This common sense approach to the historical framework of a defamation claim has been called into question recently by the Supreme Court of South Carolina, and in a recent decision the Court seemingly articulated a new hurdle for the defamation claim, requiring private figure plaintiffs in cases involving media defendants to prove injury to reputation, to the exclusion of other forms of general damage, through direct testimonial evidence.9  In other words, proof that a false and defamatory statement was published by a media defendant to the public, accompanied by direct evidence of emotional harm, may no longer be sufficient evidence of damage to a plaintiff’s reputation, even if the statement is actionable per se. While the decision at the time of this writing is subject to rehearing, it seems likely that in the near future it will be even more difficult to prove First Amendment defamation claims against media defendants, and that the plaintiffs’ bar will have to be even more creative in developing proof of harm to clients’ reputations through discovery mechanisms and available evidence.

IV. Affirmative defenses.
Numerous affirmative defenses are available to both private and State defendants in defamation actions. For example, there is a common law qualified privilege that exists to protect communications between individuals with a common interest, such as within a business, when those communications are made without malice and in furtherance of the individual’s shared interest.10 An absolute privilege protects statements made in connection with judicial and legislative proceedings, from the State to municipal levels of government.11  Media defendants have several defenses available, including the fair report privilege.12 Other affirmative defenses unique to the defamation context include opinion and truth. However, just because a statement is couched in terms of an opinion does not make it protected speech, and even a speaker’s “opinions” may be actionable depending upon the circumstances.13

V. The Tort Claims Act and its actual malice exception.
As previously mentioned, cases arising under the Tort Claims Act present challenges when strategizing and litigating a defamation claim against the State. For example, the Tort Claims Act contains an exception to its waiver of liability for conduct that constitutes actual malice or an intent to harm.14  Defense attorneys will use this exception in an attempt to dismiss defamation claims against the State, arguing that defamation is an intentional tort and in a defamation action a plaintiff must prove malice as an element of fault, ergo his claims are precluded by sovereign immunity under the Act. By careful pleading and development of testimony in discovery, a plaintiff can avoid this trap, as all defamation claims do not necessarily require evidence of intent to harm or actual malice in order to be viable.

VI. Insurers will commence actions to frustrate your client’s recovery.
Numerous issues may arise even if the plaintiff obtains a successful verdict against the State, a private business, or a private individual. While most insurance policies on their face purport to provide personal injury protection for defamation, they almost always include numerous exclusions that attempt to obviate coverage for defamation under numerous contexts. The manner in which the allegations of the underlying defamation action were pled, as well as the evidence developed and arguments made at trial and in hearings, can be used by attorneys for the insurer to argue in a subsequent declaratory judgment action against coverage that would satisfy your client’s judgment. It is vital to be aware of the language of these exclusions and to be cognizant of them when examining witnesses and formulating arguments.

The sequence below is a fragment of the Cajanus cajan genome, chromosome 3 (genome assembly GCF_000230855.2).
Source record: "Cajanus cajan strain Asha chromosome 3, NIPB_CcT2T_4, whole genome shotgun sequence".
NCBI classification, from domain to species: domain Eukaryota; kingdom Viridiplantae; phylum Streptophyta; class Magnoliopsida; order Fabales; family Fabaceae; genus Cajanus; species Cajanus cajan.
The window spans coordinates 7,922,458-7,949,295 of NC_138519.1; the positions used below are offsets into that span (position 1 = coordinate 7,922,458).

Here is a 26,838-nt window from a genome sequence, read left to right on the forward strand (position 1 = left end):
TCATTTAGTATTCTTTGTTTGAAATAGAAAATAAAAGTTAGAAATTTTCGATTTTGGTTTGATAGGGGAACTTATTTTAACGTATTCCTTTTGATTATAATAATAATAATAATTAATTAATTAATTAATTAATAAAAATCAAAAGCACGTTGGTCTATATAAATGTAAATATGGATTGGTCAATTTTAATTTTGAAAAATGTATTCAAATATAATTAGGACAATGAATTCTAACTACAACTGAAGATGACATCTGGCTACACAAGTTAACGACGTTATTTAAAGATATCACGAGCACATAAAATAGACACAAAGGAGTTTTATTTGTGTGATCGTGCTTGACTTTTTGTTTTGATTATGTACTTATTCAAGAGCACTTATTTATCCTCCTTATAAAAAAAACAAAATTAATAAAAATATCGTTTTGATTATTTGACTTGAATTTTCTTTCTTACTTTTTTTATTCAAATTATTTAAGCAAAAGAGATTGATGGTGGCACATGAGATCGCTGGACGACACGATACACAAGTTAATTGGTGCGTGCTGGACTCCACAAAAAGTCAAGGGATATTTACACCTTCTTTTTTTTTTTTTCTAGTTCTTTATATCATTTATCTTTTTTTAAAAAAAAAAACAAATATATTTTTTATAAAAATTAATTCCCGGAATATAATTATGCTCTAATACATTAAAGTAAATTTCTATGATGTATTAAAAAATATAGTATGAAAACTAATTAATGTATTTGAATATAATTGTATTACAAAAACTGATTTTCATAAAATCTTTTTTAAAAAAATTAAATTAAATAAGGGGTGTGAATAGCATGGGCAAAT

VII. Summary.
In sum, despite their deceptive simplicity, defamation claims are extremely nuanced and require care and thoughtful litigation strategy. Due to the nature of the damages, the outcome of a defamation claim can be hard to predict and can present challenges when it comes to evaluating your client’s case. Our law firm has extensive experience with litigating defamation claims and can assist you and your clients with navigating these complexities. Regardless of the challenges and difficulties, defamation claims are extremely rewarding and worth taking on regardless of their monetary value, as you will be assisting the client with winning back their reputation and peace of mind.


“Good name in man and woman, dear my lord,
Is the immediate jewel of their souls:
Who steals my purse steals trash; 
‘Tis something, nothing;
‘Twas mine, ‘tis his, and has been slave to thousands;
But he that filches from me my good name
Robs me of that which not enriches him,
And makes me poor indeed.”

-William Shakespeare, Othello, act III, scene 3.



[1] S.C. Code Ann. § 16-7-150.

[2] Holtzscheiter v. Thomson Newspapers, Inc., 332 S.C. 502, 506 S.E.2d 497 (1998).

[3] Id.

[4] A thorough discussion of the classifications of a plaintiff under defamation law may be found in Erickson v. Jones St. Publishers, LLC, 368 S.C. 444, 629 S.E.2d 653 (2006).

[5] All libel is considered actionable per se, and certain categories of slanderous statements can also be classified as actionable per se. Holtzscheiter, 332 S.C. at 509-510, 506 S.E.2d at 501-02.

[6] Erickson, 368 S.C. at 465-66, 629 S.E.2d at 664-65.

[7] New York Times Co. v. Sullivan, 376 U.S. 254, 84 S. Ct. 710, 11 L.Ed.2d 686 (1964).

[8] Erickson, 368 S.C. at 466-67, 629 S.E.2d at 665.

[9] Garrard v. Charleston Cnty. Sch. Dist., Op. No. 28155 (S.C. Sup. Ct. filed May 31, 2023).

[10] Harris v. Tietex Int. Ltd., 417 S.C. 533, 790 S.E.2d 411 (Ct. App. 2016).

[11] Crowell v. Herring, 301 S.C. 424, 392 S.E.2d 464 (Ct. App. 1990).

[12] West v. Morehead, 396 S.C. 1, 720 S.E.2d 495 (Ct. App. 2011).

[13] Milkovich v. Lorain Journal Co., 497 U.S.1, 110 S. Ct. 2695, 111 L.Ed.2d 1 (1990).

[14] S.C. Code Ann. § 15-78-60(17).